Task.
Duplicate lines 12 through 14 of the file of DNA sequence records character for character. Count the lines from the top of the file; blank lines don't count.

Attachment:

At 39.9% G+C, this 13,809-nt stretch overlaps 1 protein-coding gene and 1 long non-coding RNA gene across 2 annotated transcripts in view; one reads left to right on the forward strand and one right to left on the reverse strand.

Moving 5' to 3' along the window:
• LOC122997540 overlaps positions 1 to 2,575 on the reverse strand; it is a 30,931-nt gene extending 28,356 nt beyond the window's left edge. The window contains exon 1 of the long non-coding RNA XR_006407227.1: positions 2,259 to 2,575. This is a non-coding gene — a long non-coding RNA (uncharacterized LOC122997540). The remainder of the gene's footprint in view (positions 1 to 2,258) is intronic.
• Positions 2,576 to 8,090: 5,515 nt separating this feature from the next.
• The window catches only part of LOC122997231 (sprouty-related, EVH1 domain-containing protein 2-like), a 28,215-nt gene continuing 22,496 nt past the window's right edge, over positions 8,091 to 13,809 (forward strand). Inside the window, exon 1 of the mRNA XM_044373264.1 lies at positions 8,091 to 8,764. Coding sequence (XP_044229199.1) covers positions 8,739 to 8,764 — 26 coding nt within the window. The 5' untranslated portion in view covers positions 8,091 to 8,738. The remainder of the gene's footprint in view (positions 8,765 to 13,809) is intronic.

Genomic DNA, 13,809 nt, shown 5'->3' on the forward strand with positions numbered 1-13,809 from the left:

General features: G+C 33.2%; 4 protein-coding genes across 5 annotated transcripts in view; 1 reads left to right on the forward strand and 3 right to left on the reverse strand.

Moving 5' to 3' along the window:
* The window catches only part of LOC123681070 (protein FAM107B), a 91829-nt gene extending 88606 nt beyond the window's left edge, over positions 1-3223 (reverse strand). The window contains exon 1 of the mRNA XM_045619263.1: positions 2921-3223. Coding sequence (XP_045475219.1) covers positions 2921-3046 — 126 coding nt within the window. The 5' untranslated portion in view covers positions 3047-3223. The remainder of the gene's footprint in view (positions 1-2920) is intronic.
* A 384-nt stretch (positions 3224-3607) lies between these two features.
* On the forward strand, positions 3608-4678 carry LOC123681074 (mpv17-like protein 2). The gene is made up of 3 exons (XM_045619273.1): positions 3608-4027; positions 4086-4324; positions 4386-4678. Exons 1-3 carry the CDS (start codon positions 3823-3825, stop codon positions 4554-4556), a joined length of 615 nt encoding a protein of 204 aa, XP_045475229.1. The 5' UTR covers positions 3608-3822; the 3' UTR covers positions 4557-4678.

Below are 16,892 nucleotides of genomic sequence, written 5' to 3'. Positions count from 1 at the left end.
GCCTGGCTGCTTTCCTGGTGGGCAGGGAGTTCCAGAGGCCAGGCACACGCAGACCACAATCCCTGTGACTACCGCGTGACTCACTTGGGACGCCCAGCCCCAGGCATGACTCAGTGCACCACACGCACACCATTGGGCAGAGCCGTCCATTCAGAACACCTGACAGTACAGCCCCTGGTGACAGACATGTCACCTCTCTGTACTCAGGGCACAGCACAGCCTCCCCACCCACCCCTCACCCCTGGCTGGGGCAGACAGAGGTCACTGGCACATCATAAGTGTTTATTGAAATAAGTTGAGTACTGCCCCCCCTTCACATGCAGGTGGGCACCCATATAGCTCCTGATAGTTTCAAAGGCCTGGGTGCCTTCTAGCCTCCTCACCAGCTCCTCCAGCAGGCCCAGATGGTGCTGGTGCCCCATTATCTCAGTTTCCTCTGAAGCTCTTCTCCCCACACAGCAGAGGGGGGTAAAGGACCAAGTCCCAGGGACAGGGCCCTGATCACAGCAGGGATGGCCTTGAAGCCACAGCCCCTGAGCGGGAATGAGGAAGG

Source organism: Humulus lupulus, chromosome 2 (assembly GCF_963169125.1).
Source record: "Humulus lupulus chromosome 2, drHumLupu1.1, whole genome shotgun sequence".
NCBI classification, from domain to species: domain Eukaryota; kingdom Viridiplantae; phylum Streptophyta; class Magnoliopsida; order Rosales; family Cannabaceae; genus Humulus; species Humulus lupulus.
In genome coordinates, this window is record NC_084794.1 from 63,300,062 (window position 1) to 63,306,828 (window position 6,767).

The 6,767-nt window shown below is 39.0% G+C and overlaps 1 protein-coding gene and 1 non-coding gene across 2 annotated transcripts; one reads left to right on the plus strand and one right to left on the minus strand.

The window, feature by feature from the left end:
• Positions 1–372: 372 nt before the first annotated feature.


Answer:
Below are 16,892 nucleotides of genomic sequence, written 5' to 3'. Positions count from 1 at the left end.
GCCTGGCTGCTTTCCTGGTGGGCAGGGAGTTCCAGAGGCCAGGCACACGCAGACCACAATCCCTGTGACTACCGCGTGACTCACTTGGGACGCCCAGCCCCAGGCATGACTCAGTGCACCACACGCACACCATTGGGCAGAGCCGTCCATTCAGAACACCTGACAGTACAGCCCCTGGTGACAGACATGTCACCTCTCTGTACTCAGGGCACAGCACAGCCTCCCCACCCACCCCTCACCCCTGGCTGGGGCAGACAGAGGTCACTGGCACATCATAAGTGTTTATTGAAATAAGTTGAGTACTGCCCCCCCTTCACATGCAGGTGGGCACCCATATAGCTCCTGATAGTTTCAAAGGCCTGGGTGCCTTCTAGCCTCCTCACCAGCTCCTCCAGCAGGCCCAGATGGTGCTGGTGCCCCATTATCTCAGTTTCCTCTGAAGCTCTTCTCCCCACACAGCAGAGGGGGGTAAAGGACCAAGTCCCAGGGACAGGGCCCTGATCACAGCAGGGATGGCCTTGAAGCCACAGCCCCTGAGCGGGAATGAGGAAGG

Source organism: Humulus lupulus, chromosome 2 (assembly GCF_963169125.1).